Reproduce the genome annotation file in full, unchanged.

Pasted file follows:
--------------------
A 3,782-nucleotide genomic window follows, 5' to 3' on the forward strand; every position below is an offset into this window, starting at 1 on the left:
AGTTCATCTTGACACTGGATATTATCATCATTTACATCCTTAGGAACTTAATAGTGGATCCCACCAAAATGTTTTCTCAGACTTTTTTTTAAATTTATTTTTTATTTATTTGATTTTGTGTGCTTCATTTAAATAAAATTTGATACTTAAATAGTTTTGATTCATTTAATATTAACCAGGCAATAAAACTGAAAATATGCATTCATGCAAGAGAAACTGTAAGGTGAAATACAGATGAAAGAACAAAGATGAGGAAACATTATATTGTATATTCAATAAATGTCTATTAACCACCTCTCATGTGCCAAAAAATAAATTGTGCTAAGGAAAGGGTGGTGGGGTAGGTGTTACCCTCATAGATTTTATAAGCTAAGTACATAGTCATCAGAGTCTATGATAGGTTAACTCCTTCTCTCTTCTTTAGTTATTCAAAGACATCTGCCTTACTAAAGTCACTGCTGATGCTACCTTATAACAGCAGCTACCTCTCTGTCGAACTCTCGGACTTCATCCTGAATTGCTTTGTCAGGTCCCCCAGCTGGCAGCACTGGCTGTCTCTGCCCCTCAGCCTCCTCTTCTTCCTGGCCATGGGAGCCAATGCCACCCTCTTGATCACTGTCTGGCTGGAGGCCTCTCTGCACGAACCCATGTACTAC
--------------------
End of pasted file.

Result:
A 3,782-nucleotide genomic window follows, 5' to 3' on the forward strand; every position below is an offset into this window, starting at 1 on the left:
AGTTCATCTTGACACTGGATATTATCATCATTTACATCCTTAGGAACTTAATAGTGGATCCCACCAAAATGTTTTCTCAGACTTTTTTTTAAATTTATTTTTTATTTATTTGATTTTGTGTGCTTCATTTAAATAAAATTTGATACTTAAATAGTTTTGATTCATTTAATATTAACCAGGCAATAAAACTGAAAATATGCATTCATGCAAGAGAAACTGTAAGGTGAAATACAGATGAAAGAACAAAGATGAGGAAACATTATATTGTATATTCAATAAATGTCTATTAACCACCTCTCATGTGCCAAAAAATAAATTGTGCTAAGGAAAGGGTGGTGGGGTAGGTGTTACCCTCATAGATTTTATAAGCTAAGTACATAGTCATCAGAGTCTATGATAGGTTAACTCCTTCTCTCTTCTTTAGTTATTCAAAGACATCTGCCTTACTAAAGTCACTGCTGATGCTACCTTATAACAGCAGCTACCTCTCTGTCGAACTCTCGGACTTCATCCTGAATTGCTTTGTCAGGTCCCCCAGCTGGCAGCACTGGCTGTCTCTGCCCCTCAGCCTCCTCTTCTTCCTGGCCATGGGAGCCAATGCCACCCTCTTGATCACTGTCTGGCTGGAGGCCTCTCTGCACGAACCCATGTACTAC